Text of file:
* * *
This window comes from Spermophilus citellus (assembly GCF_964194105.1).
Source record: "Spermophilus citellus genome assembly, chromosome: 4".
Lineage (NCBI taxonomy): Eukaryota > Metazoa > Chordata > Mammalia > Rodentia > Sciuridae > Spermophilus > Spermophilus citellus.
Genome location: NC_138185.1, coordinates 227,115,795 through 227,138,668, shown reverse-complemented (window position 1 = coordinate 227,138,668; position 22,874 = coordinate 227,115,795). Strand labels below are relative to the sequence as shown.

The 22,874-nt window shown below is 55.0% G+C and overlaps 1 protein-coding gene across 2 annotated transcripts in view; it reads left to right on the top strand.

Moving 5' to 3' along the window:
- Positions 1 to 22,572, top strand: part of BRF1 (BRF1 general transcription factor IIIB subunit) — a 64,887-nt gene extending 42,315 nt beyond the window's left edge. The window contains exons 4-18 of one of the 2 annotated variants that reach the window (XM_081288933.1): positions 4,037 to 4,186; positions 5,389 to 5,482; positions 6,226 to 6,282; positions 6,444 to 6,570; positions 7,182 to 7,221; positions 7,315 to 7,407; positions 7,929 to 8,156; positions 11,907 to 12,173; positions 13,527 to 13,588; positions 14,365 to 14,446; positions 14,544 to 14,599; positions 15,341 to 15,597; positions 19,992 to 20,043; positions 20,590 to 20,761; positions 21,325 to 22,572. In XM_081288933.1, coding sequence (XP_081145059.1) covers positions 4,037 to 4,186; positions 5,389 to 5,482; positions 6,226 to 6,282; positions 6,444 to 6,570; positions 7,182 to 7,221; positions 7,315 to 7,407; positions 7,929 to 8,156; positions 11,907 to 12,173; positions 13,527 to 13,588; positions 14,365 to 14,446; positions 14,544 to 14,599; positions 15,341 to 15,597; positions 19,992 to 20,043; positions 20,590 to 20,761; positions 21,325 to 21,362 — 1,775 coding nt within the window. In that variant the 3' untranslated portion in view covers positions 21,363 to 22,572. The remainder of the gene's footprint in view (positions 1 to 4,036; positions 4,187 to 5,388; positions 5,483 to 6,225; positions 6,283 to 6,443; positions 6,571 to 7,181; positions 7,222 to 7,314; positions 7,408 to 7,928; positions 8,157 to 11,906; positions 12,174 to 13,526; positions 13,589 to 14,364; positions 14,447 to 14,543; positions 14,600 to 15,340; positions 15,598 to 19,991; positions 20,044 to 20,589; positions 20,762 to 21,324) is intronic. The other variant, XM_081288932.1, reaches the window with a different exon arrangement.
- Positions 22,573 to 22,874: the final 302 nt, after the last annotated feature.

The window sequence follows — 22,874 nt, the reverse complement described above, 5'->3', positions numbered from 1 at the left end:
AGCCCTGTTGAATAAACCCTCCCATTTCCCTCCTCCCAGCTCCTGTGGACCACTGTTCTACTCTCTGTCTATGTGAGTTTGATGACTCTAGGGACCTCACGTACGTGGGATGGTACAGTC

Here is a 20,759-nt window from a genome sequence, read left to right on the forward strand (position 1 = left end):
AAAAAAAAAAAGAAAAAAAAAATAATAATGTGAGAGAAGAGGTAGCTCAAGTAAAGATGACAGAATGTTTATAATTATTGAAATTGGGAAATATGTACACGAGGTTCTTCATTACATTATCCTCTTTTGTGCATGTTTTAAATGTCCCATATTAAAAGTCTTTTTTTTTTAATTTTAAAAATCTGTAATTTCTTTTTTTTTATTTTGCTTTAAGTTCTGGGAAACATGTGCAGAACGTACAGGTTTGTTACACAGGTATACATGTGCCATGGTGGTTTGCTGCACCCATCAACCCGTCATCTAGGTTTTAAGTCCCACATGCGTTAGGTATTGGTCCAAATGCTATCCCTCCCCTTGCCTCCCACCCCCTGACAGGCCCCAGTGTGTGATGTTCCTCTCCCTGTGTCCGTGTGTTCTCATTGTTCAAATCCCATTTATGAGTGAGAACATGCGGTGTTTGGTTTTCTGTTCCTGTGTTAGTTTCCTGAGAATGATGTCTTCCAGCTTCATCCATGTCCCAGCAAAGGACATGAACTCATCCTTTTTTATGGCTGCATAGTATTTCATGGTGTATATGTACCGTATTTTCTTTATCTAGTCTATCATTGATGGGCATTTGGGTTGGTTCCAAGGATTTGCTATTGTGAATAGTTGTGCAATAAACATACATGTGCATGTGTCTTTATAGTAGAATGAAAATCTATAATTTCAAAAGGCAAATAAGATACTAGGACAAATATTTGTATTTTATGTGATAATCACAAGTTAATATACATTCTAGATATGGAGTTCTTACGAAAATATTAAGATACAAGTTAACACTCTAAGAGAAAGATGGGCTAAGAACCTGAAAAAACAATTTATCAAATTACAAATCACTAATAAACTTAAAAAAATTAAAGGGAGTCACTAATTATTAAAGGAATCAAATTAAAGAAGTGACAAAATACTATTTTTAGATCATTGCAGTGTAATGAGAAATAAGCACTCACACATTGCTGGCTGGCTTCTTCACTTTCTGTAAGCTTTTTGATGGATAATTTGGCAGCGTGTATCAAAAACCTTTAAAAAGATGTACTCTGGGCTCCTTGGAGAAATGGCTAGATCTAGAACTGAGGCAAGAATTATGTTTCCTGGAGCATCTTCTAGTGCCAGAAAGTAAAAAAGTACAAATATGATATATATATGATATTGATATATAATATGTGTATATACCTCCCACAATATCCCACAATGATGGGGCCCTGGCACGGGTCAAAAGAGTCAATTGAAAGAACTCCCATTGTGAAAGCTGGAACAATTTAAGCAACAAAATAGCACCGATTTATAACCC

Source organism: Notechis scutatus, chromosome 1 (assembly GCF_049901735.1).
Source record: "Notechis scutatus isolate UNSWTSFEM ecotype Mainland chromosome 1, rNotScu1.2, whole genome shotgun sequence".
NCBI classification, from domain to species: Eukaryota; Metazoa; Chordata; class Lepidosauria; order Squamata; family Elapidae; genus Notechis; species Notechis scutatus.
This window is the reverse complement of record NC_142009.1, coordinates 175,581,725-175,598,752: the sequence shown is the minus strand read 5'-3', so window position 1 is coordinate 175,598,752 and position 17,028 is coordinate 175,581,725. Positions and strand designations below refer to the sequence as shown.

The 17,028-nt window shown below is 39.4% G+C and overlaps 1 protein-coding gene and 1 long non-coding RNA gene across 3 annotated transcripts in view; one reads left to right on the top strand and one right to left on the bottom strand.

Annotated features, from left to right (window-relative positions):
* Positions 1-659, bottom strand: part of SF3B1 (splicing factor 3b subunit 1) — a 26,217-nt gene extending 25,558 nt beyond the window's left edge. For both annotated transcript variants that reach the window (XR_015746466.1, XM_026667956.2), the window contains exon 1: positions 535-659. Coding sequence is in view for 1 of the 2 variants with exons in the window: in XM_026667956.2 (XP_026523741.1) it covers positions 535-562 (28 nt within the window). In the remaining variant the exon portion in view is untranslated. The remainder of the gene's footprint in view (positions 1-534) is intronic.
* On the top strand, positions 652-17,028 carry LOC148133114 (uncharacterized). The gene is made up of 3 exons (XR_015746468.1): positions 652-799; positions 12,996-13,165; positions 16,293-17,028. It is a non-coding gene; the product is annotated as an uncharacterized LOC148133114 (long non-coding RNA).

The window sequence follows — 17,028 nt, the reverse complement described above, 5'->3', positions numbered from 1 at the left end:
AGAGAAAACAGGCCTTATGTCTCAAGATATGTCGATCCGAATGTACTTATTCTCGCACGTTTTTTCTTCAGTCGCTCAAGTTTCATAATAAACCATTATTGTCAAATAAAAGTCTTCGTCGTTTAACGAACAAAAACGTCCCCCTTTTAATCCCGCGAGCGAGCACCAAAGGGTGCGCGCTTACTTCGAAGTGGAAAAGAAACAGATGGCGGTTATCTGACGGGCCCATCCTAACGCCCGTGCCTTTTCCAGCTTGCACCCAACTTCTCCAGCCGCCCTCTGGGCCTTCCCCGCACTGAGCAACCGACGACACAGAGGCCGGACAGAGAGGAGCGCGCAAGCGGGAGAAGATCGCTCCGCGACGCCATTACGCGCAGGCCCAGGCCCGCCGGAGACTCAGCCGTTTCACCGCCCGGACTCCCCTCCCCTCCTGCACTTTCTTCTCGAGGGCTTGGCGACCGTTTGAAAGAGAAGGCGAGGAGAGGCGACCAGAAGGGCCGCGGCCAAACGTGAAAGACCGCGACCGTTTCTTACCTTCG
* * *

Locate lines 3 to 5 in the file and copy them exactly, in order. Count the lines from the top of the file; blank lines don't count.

Lineage (NCBI taxonomy): Eukaryota > Metazoa > Chordata > Mammalia > Rodentia > Sciuridae > Spermophilus > Spermophilus citellus.
Genome location: NC_138185.1, coordinates 227,115,795 through 227,138,668, shown reverse-complemented (window position 1 = coordinate 227,138,668; position 22,874 = coordinate 227,115,795). Strand labels below are relative to the sequence as shown.

The 22,874-nt window shown below is 55.0% G+C and overlaps 1 protein-coding gene across 2 annotated transcripts in view; it reads left to right on the top strand.